80MHash@5Watts
5 W * 24hr => 0.12 kWh/day
0.12 kWh/day * $0.15/kWh => $0.018/day
50 BTC / x days => BTC/day; Need 0.018 BTC/day assuming 1BTC=1USD
50 BTC / 2777 days = ~0.018 BTC/day (profitable)

4000000 Difficulty @ 80MHash/s = Average 2485 days for payout

 Tongue

proudhon
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April 26, 2011, 05:45:06 PM
 #10

Is there a place to get the difficulty history? The site linked from the wiki, http://nullvoid.org/bitcoin/difficultiez.php, appears to be down at the moment.

Also, specifically for the poll, do you mean to include the capital cost (cost of buying the cards)? For example, if you already own your cards and don't care about getting your money back on them, then they will be profitable as long as they generate more than the maintenance costs. That will likely persist for quite a bit longer than the same figures after factoring in capital costs.

The best place to get difficulty history is the block chain itself... Use: http://blockexplorer.com/

These are the relevant Blocks, total number of Bitcoin, and Difficulty to the nearest integer:

2016    100,800    1
4032    201,600    1
6048    302,400    1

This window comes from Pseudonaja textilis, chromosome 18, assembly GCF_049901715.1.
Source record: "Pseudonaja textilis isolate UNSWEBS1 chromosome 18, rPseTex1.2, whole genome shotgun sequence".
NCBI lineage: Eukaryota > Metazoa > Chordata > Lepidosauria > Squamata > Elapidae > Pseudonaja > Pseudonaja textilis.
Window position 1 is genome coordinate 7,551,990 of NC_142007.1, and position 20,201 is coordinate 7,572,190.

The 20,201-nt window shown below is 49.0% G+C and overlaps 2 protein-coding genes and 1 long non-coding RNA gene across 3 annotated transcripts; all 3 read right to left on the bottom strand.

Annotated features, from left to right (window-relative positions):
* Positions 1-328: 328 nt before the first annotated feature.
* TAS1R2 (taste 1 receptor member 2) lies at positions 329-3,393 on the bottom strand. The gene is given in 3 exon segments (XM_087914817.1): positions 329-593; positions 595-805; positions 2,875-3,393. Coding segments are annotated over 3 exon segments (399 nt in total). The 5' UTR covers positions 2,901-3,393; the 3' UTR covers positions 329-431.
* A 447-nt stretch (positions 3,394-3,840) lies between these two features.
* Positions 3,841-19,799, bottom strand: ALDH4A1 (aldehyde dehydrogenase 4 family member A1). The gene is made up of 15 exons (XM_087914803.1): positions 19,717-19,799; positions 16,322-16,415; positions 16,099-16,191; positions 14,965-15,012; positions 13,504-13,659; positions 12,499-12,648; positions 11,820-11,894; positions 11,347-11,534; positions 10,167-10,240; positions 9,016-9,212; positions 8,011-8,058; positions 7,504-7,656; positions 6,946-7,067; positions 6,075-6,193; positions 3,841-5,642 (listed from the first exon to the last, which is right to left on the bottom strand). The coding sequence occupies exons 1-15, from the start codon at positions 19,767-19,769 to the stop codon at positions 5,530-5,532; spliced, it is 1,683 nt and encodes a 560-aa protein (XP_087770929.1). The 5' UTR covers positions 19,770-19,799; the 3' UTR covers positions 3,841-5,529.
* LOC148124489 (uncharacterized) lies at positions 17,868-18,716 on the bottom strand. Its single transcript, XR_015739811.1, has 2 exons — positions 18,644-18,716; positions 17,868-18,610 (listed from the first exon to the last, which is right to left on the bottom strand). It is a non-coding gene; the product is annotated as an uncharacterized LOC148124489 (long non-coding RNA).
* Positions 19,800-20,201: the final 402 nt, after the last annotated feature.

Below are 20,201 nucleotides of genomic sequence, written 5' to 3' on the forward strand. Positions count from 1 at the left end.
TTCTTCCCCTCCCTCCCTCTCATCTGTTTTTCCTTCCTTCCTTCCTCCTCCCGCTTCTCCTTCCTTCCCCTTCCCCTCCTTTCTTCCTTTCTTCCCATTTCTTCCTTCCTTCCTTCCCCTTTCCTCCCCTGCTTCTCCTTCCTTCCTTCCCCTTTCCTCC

8064    403,200    1
10080    504,000    1
12096    604,800    1
14112    705,600    1
16128    806,400    1
18144    907,200    1
20160    1,008,000    1
22176    1,108,800    1
24192    1,209,600    1
26208    1,310,400    1
28224    1,411,200    1
30240    1,512,000    1
32256    1,612,800    1
34272    1,713,600    1
36288    1,814,400    1
38304    1,915,200    2
40320    2,016,000    3
42336    2,116,800    4
44352    2,217,600    5
46368    2,318,400    5
48384    2,419,200    6
50400    2,520,000    8
52416    2,620,800    11
54432    2,721,600    13
56448    2,822,400    12
58464    2,923,200    17
60480    3,024,000    17
62496    3,124,800    19
64512    3,225,600    24
66528    3,326,400    45
68544    3,427,200    182
70560    3,528,000    244
72576    3,628,800    352
74592    3,729,600    512
76608    3,830,400    623
78624    3,931,200    713
80640    4,032,000    918
82656    4,132,800    1319
84672    4,233,600    1378
86688    4,334,400    2149
88704    4,435,200    3092
90720    4,536,000    4536
92736    4,636,800    6867
94752    4,737,600    8078
96768    4,838,400    12252
98784    4,939,200    14484
100800    5,040,000    16307
102816    5,140,800    18438
104832    5,241,600    22012
106848    5,342,400    25998
108864    5,443,200    36460
110880    5,544,000    55590
112896    5,644,800    76193
114912    5,745,600    68979
116928    5,846,400    82347
118944    5,947,200    92348

Did GPU mining start in between blocks 66,528 and 68,544?  The difficulty increased by 304%.
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April 26, 2011, 06:49:21 PM
 #11